When You Hate Your Job But Aren't Able to Quit, What Can You Do?

Do you find yourself hating your job but are unable to quit? It's a common problem. In this article, we show you how to improve things until you find another opportunity.
When You Hate Your Job But Aren't Able to Quit, What Can You Do?

Last update: 21 February, 2022

Most of us, at some time or another, have said the words “I hate my job.” It’s a situation where, when circumstances allow, you can simply quit. However, what can you do when the solution isn’t so simple?

As a matter of fact, many people find themselves trapped in occupations that don’t suit them. Even worse, they may find themselves in toxic work environments, or enduring poor working conditions, or even harassment. When escape from these situations becomes impossible, they often feel both distressed and hopeless. In fact, their job situation permanently takes over their thoughts.

If you’re in a similar situation, in this article we talk about some strategies to help you cope until you find something better. Read on.

Woman with burnout at work

Why do you hate your job?

Companies often don’t take into account the levels of work satisfaction in their employees as related to productivity. However, an employee who suffers psychological discomfort due to the nature of their job not only performs at a worse level in their working hours but also tends to fall ill more easily, creates a bad environment at work, and doesn’t share the values of the company.

Therefore we ask the question, what is it about certain jobs that drain employees psychologically? Here are the most common reasons:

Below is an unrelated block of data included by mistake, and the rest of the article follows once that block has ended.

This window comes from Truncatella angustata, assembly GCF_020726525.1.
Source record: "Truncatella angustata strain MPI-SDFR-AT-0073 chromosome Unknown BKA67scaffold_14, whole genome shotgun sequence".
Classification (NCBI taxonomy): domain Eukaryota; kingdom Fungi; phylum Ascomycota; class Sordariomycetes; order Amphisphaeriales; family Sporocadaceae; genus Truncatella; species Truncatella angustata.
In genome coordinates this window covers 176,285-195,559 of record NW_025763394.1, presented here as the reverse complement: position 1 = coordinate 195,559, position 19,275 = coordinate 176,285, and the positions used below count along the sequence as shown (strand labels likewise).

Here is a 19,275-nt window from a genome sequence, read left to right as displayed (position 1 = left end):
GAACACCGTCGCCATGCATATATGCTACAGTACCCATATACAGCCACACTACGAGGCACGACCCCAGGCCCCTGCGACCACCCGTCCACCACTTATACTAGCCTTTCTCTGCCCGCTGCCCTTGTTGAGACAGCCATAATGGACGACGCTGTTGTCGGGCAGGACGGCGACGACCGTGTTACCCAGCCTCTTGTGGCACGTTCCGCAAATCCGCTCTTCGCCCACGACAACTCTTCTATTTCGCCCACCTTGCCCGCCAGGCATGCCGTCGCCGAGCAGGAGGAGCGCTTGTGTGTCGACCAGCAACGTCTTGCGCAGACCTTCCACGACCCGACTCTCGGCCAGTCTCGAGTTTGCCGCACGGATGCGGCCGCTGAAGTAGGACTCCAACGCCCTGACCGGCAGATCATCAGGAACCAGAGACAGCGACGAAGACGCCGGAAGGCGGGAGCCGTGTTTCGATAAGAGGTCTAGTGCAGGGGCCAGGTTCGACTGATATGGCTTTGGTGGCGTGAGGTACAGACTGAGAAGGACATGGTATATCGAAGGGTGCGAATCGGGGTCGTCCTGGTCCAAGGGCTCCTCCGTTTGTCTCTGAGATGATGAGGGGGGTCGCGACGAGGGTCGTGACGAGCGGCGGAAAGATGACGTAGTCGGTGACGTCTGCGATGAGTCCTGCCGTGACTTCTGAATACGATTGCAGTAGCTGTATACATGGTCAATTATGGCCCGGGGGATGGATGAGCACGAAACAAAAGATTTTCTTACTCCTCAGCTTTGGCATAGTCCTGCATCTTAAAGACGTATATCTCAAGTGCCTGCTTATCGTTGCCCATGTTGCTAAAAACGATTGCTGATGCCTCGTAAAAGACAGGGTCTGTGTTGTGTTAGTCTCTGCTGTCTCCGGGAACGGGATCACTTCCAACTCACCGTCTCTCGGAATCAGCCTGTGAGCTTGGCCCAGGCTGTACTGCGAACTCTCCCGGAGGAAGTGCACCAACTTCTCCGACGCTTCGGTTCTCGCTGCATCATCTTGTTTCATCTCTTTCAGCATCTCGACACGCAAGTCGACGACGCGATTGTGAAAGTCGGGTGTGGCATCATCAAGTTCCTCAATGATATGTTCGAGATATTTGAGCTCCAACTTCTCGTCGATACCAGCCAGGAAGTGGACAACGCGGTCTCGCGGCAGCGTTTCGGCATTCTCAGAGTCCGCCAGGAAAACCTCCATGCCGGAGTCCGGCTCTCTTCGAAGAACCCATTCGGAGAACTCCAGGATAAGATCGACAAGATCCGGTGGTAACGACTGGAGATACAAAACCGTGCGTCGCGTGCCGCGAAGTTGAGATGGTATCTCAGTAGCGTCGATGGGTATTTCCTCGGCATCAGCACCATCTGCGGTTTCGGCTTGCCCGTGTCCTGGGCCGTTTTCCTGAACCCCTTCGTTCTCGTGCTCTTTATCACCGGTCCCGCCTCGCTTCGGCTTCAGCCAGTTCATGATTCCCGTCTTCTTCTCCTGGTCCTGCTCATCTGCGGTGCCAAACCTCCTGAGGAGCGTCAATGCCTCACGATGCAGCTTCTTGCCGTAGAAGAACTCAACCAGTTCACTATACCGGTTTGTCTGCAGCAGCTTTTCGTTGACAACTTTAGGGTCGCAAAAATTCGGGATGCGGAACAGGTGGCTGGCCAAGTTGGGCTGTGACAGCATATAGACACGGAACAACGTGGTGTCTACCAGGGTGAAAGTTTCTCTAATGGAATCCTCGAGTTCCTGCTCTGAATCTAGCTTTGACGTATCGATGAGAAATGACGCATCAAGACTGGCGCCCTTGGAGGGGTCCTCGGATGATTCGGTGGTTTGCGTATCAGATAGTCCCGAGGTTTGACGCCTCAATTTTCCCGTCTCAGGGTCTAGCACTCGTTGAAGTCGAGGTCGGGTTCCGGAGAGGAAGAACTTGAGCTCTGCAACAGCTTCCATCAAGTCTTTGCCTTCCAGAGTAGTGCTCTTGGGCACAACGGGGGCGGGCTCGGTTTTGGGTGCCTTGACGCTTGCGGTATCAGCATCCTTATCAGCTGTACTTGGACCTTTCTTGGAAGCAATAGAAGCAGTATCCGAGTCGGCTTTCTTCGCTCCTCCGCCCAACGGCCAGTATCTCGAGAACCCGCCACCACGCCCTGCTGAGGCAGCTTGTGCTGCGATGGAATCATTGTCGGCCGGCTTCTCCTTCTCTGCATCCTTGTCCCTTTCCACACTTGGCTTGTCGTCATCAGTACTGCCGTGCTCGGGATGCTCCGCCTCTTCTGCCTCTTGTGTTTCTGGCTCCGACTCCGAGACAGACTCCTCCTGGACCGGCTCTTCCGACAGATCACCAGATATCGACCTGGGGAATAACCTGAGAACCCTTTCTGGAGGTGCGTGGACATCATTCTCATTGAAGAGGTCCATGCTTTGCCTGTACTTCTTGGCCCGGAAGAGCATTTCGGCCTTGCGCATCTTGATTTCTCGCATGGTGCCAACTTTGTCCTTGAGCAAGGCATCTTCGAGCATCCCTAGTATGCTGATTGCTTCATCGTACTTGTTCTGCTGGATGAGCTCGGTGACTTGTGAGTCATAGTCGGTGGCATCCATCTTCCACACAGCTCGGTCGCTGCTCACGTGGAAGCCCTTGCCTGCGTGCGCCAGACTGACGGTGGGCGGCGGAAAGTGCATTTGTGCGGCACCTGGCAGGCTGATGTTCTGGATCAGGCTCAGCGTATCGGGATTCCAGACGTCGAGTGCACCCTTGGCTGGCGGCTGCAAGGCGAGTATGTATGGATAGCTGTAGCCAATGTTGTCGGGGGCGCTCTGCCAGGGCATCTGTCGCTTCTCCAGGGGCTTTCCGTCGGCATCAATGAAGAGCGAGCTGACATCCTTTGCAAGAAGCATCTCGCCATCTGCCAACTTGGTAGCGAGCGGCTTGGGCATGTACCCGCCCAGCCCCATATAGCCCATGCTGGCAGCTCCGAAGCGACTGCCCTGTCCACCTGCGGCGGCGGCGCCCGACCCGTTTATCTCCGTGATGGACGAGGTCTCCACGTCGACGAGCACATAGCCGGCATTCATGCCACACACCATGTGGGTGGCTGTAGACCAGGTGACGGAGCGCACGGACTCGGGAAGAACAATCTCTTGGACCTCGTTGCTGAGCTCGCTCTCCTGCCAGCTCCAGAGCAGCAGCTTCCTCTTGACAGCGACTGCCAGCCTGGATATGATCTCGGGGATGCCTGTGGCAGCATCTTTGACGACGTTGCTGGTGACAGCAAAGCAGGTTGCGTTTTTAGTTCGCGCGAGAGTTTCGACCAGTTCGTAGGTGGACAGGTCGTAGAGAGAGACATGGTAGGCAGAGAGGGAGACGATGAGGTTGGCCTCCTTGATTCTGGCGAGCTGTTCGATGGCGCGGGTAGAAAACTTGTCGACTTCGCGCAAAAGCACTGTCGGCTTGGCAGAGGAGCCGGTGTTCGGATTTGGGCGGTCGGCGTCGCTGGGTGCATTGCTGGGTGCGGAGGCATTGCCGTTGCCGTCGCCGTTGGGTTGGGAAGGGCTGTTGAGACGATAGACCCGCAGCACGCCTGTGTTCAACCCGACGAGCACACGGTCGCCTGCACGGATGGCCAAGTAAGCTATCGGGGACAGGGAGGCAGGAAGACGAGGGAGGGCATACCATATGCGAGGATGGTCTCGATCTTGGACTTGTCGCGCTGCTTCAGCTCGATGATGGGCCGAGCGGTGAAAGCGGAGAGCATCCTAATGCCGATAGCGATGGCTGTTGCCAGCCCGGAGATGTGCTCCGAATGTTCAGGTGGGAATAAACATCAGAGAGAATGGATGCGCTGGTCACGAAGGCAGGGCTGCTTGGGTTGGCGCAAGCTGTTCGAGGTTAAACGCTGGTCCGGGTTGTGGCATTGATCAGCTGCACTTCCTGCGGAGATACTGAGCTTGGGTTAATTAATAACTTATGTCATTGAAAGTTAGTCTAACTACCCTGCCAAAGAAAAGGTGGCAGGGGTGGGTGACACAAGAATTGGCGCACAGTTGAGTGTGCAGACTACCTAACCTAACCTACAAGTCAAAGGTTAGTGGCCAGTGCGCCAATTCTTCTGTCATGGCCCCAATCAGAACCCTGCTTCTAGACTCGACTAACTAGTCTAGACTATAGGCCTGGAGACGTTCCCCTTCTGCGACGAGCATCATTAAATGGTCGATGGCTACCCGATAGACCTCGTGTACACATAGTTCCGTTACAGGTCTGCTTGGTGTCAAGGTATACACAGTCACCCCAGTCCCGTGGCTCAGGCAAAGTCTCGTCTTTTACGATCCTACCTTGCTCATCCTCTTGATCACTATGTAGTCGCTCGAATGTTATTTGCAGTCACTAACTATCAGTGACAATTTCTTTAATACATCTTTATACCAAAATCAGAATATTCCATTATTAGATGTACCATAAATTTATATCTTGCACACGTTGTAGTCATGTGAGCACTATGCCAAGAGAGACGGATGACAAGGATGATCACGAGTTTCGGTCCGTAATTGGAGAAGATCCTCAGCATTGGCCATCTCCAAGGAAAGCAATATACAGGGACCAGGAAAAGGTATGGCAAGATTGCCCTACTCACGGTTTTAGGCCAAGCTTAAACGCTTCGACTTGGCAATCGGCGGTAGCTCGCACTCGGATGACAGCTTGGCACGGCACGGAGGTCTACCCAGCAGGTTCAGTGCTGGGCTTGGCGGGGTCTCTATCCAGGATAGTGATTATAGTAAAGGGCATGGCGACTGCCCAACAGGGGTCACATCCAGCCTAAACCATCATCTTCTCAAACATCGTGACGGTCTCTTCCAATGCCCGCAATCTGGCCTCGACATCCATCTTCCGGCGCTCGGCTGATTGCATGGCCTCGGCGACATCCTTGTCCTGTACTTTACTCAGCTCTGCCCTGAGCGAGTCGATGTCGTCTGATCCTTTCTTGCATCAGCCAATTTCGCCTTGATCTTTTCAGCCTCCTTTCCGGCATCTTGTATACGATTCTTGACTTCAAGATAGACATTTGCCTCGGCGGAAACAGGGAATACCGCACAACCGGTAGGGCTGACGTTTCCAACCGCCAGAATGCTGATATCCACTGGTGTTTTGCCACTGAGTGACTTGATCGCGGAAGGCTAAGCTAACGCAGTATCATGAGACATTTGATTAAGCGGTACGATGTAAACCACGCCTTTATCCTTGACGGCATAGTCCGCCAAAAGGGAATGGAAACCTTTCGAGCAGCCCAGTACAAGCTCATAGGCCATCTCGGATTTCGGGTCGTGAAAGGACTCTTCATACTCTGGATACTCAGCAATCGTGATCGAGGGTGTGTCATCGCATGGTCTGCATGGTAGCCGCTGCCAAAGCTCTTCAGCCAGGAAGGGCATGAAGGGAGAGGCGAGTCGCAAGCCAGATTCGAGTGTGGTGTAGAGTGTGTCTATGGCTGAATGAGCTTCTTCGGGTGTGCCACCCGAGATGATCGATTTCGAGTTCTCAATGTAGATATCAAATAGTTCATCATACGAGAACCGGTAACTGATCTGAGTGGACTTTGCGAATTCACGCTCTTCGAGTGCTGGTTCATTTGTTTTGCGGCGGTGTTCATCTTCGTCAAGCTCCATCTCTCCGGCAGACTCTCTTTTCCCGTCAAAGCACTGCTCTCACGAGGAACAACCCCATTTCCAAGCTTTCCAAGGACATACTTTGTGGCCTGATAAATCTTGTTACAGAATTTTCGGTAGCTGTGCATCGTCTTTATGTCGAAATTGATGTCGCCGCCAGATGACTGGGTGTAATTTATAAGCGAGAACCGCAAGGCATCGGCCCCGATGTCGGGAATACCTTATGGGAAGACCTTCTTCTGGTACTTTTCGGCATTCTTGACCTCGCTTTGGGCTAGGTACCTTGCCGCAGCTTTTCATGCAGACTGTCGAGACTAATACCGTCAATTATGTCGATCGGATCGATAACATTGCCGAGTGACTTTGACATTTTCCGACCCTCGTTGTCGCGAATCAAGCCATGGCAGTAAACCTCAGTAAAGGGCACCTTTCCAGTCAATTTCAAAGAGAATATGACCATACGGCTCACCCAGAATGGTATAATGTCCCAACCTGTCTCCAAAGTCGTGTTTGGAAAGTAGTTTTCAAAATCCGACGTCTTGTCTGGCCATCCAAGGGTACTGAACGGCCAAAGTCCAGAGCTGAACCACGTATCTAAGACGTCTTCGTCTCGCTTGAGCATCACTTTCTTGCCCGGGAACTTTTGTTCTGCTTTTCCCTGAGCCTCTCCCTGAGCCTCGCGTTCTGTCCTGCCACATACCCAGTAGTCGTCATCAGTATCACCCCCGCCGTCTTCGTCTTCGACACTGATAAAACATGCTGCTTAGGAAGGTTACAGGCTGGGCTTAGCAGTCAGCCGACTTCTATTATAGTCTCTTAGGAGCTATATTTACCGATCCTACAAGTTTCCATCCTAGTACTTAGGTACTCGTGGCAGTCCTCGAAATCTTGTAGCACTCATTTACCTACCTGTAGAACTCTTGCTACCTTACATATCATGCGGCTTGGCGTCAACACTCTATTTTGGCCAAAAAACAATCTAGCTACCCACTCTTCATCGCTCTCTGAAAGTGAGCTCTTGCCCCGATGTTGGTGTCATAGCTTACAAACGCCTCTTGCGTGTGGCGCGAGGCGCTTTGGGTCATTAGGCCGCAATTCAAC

• Low wages.
  • Bad bosses.
  • Toxic work culture.
  • Poor communication between colleagues.
  • Bad organization.
  • Long or stressful commutes to and from work.
  • Schedules that are incompatible with everyday life.
  • Jobs with a high level of emotional stress. For example, veterinarians, health personnel, firefighters, etc.
  • Moral problems with the occupation. For instance, working in a slaughterhouse, or evicting tenants, among others.
  • Lack of recognition of the worker’s worth.
  • Situations of abuse or harassment.

Nowadays, it’s possible to find any of these conditions in a job. That’s why you should train yourself in certain positive dynamics of thought because it’s easy to get stuck in a bad job for a while. Here are some helpful resources.

Helpful tips when you hate your job

The first thing you should know is that changing jobs isn’t particularly negative, nor does it mean you’ve failed. Unfortunately, you might find yourself continually trying to improve at work yet suffocating from all the bad conditions you’re having to endure. This isn’t healthy nor should it ever become a habit. Therefore, before reading the rest of these tips, make a resolution to get out of the job you hate as soon as possible.

Never stop looking for a job

Some people spend years looking for a suitable job. However, if it’s not possible for you to stop working, don’t let it stop you from looking for a better one. In fact, it’s the only way that you’ll ever find new opportunities.

Join your company’s union or create one

If you’re being harassed or exploited, you have the right to demand change. Unions offer resources and advice should you need to take legal action. It’s always difficult to speak out against abuse. However, by doing so you’ll achieve justice for yourself. In addition, you might well inspire others to do the same.

Make quality time for yourself